Cupping is a 3,000 year old technique of applying a cup to the skin surface to draw blood and energy to the surface point where it is applied. In oriental medicine, where there is stagnation of blood or Qi (energy), there is pain. Cups are attached by creating a partial vacuum, usually by heat, which are then applied to the skin to draw up the underlying tissues. These cups pull stagnation from within the body and bring it to the surface where it can dissipate.
Functionally, cupping is used to warm and promote the free flow of Qi and blood in the meridians, dispel cold dampness and diminish swelling and pain. Clinically, cupping is used to treat Bi-syndromes (arthritis) caused by wind dampness such as pain in the low back, shoulders and leg; gastrointestinal disorders such as stomachache, vomiting and diarrhea; and lung diseases such as cough and asthma. Although cupping is not painful, it may leave marks that resemble bruises on the cupped area. These marks are painless and will disappear after a few days.
Methods of Cupping
There are two methods: wet and dry. In dry cupping, the glasses are applied to the skin with heat from the flame used to dispel air from the chamber of the cup. Wet cupping requires making a scarification of the skin, so that a small amount of blood is drawn. The use of wet cupping serves as a substitute for venesection, in which larger quantities of blood are let out. Both wet cupping and venesection were originally used as a prophylactic measure. Exercise and adjustments to diet make wet cupping and venesection of less use than in former times.
There are several purposes in cupping: (1) to draw inflammation away from deep parts toward the surface and make it more accessible to medicines; (2) to divert inflammation from an important organ to a less important one; (3) to in-fuse warmth and blood into an affected organ and to dispel humors from it; (4) to alleviate pain.
Cupping should not be done over the breasts in women, as it will interrupt the menstrual flow. Other sites and conditions to avoid are all bony prominences, sites prone to cramps, areas showing any superficial blood vessels, varicose veins or much hair growth, tumors, and lymph nodes. Cupping should never be done on pregnant women or infants. Cupping on the nape of the neck is said to induce amnesia.
Have the person lie down on an examination table or a firm bed, in case of fainting during treatment. If the person feels unwell during the procedure, discontinue immediately. Select cupping sites or swollen spot.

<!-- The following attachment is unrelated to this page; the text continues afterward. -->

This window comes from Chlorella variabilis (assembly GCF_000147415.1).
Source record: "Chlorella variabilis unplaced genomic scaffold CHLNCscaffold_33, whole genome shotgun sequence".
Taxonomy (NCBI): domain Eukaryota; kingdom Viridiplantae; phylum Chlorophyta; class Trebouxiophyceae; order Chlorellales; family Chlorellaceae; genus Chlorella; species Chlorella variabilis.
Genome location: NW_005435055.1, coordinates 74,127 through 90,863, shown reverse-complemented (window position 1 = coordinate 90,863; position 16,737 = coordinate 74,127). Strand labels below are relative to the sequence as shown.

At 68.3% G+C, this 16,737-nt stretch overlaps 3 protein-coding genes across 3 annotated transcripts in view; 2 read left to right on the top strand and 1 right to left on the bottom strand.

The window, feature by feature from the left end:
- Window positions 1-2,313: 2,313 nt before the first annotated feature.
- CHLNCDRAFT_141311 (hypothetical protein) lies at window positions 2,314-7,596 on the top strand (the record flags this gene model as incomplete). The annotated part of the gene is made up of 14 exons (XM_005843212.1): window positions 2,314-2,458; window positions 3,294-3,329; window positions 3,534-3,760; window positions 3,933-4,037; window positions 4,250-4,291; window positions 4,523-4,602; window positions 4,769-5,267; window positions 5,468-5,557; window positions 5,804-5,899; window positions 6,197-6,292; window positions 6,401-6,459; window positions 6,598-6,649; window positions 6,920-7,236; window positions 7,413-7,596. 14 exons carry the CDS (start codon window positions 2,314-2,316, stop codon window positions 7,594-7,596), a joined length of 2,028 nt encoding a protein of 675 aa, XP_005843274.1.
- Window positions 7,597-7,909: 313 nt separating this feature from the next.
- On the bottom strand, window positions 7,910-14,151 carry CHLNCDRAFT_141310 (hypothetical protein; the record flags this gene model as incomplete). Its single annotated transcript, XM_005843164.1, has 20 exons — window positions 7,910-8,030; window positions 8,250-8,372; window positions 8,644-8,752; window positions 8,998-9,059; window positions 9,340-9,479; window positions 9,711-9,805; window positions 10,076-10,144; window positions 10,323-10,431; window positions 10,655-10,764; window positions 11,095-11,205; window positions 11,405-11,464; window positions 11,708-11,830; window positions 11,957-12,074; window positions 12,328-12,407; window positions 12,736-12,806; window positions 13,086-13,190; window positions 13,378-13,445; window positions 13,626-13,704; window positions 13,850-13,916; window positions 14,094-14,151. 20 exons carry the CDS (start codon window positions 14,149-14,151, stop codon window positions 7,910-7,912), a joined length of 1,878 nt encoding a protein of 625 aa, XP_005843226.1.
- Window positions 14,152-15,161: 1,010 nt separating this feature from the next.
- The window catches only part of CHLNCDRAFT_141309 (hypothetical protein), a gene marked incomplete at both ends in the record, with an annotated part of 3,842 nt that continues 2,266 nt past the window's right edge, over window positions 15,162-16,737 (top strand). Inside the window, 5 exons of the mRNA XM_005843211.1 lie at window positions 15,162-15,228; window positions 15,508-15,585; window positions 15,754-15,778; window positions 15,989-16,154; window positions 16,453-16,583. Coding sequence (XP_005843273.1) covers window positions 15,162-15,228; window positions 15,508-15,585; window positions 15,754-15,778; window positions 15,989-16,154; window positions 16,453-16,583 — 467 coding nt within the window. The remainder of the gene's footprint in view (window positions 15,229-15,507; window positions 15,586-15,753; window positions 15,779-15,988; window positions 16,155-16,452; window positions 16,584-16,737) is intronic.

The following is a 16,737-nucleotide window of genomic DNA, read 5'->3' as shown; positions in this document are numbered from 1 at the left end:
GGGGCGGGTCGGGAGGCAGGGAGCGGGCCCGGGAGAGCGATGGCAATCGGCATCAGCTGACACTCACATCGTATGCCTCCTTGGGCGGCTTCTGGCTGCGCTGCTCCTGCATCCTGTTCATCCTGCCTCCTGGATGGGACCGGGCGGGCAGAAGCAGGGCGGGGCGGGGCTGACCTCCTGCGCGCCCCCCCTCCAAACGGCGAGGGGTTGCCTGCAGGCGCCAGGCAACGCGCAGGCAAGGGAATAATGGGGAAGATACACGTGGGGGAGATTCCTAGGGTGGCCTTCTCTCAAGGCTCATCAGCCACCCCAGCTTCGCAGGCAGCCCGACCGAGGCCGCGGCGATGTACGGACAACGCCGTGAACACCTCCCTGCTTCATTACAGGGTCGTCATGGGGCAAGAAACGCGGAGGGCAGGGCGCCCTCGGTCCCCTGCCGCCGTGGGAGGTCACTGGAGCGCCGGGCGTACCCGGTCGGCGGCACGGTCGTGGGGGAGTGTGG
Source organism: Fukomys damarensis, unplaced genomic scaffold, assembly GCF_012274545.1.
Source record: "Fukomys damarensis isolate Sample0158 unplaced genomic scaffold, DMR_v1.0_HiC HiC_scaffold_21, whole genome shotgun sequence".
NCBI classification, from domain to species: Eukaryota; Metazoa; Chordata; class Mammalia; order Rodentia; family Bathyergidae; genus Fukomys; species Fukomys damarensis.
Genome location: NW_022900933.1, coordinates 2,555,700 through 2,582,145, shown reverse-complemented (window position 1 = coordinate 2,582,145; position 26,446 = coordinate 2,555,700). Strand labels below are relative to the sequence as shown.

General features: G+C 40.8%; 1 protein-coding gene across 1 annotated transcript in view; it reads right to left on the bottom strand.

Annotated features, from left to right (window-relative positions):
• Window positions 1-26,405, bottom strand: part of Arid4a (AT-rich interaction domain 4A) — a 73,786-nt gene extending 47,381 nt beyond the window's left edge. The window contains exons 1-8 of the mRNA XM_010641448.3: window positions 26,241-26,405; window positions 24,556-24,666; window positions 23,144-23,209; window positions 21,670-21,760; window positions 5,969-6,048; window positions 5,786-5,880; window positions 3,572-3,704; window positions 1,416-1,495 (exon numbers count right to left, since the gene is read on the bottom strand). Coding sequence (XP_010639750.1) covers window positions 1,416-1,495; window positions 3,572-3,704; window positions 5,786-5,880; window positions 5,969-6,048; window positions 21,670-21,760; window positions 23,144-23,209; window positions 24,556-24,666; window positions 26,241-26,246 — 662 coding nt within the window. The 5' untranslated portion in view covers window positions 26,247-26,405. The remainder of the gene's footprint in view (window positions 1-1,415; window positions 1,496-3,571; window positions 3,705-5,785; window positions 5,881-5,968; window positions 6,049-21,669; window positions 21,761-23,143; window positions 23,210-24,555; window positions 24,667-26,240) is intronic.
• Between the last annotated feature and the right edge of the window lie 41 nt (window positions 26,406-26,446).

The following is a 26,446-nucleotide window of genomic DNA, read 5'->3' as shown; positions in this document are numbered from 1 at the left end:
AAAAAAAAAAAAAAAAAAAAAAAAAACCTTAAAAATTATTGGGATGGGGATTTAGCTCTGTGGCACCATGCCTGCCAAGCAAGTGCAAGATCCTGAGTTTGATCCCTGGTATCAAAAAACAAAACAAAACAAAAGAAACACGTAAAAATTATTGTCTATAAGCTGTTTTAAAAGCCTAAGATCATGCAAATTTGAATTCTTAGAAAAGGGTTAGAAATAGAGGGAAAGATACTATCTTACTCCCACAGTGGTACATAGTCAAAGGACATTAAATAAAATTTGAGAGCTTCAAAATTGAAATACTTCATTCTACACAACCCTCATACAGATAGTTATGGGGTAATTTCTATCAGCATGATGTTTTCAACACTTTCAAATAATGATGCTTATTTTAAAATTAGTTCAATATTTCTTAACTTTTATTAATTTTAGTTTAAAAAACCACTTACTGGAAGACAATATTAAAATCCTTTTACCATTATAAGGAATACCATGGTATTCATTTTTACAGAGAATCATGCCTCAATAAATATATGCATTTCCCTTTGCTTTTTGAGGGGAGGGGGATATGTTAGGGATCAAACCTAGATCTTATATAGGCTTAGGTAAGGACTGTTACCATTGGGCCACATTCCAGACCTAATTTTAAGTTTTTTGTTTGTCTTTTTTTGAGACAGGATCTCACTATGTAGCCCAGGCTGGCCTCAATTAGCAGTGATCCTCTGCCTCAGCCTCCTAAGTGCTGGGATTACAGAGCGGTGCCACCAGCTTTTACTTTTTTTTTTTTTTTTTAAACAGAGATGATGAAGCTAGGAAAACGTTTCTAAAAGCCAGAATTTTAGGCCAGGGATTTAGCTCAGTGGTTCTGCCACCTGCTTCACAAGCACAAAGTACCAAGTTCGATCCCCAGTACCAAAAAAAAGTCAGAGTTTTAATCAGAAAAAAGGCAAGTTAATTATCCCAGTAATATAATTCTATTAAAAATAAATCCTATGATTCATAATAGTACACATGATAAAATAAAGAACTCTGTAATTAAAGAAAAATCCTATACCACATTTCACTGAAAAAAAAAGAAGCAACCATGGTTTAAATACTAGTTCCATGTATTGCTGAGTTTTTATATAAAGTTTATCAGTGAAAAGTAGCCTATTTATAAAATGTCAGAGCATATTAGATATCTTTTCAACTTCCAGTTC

Length of Application
The cups may be applied for 10 to 15 minutes, or until the site under the cups begins to appear reddish. The place of application may afterward become inflamed. To avoid this, soak a cloth or sponge in moderately hot water and place it around the base of the cup after it is sealed onto the skin.
A small, medium, or large cupping apparatus is used, made of glass, bamboo, or plastic. Use the larger cups on healthy young people; use smaller ones for the elderly, weak, or chronically ill.
Hold a small ball of cotton saturated with rubbing alcohol or olive oil in a pair of forceps or large tweezers. Ignite the cotton and quickly apply the flame to the inside of the cup, then remove and extinguish. The cup is instantly placed over the selected spot, and the cup will attach itself firmly to the skin because of the atmospheric pressure outside. This method is quite safe and pain-less. Some practice may be required to affix the cup properly. It may assist adhesion to apply olive oil or petroleum jelly to the lip of the jar prior to application.
After 10 to 15 minutes, press the skin around the edges of the cup to remove it. When air enters from the outside, the cup will fall off by itself. Do not use pressure on the cup, or the skin may tear. A meal may be taken one hour after cupping is done.
Points Of Application
Nape of neck Heaviness of eyelids, itch of eyes, bad breath.
Between the shoulder blades Pains in upper arms and throat; to relax cardiac orifice of stomach
Over the two posterior neck veins Tremor of head; and for conditions of the head (face, teeth, ears, eyes, throat, nose).
Legs Cleanses the blood; provokes menstrual flow.
Under the chin Teeth; throat; cleanses head and jaws.
Inner thighs Inflammatory masses in upper part of thigh; pustules; podagra; piles; bladder; uterus; renal congestion.
Front of thighs Inflammation of testicles; leg ulcers.
Behind hips Inflammatory conditions and ulcers of buttocks.
Behind knee (popliteal space) Aneurysm; chronic abscesses; septic ulcer of leg and foot.
Over ankle bone (malleoli) Suppressed menses; sciatica; podagra.
Over the outer side of hips Sciatica; podagra; piles; inguinal hernia; tissues within hip joints.
Over the buttocks, towards anus Draws humors from whole body, from head; benefits the intestines; cures suppressed menses.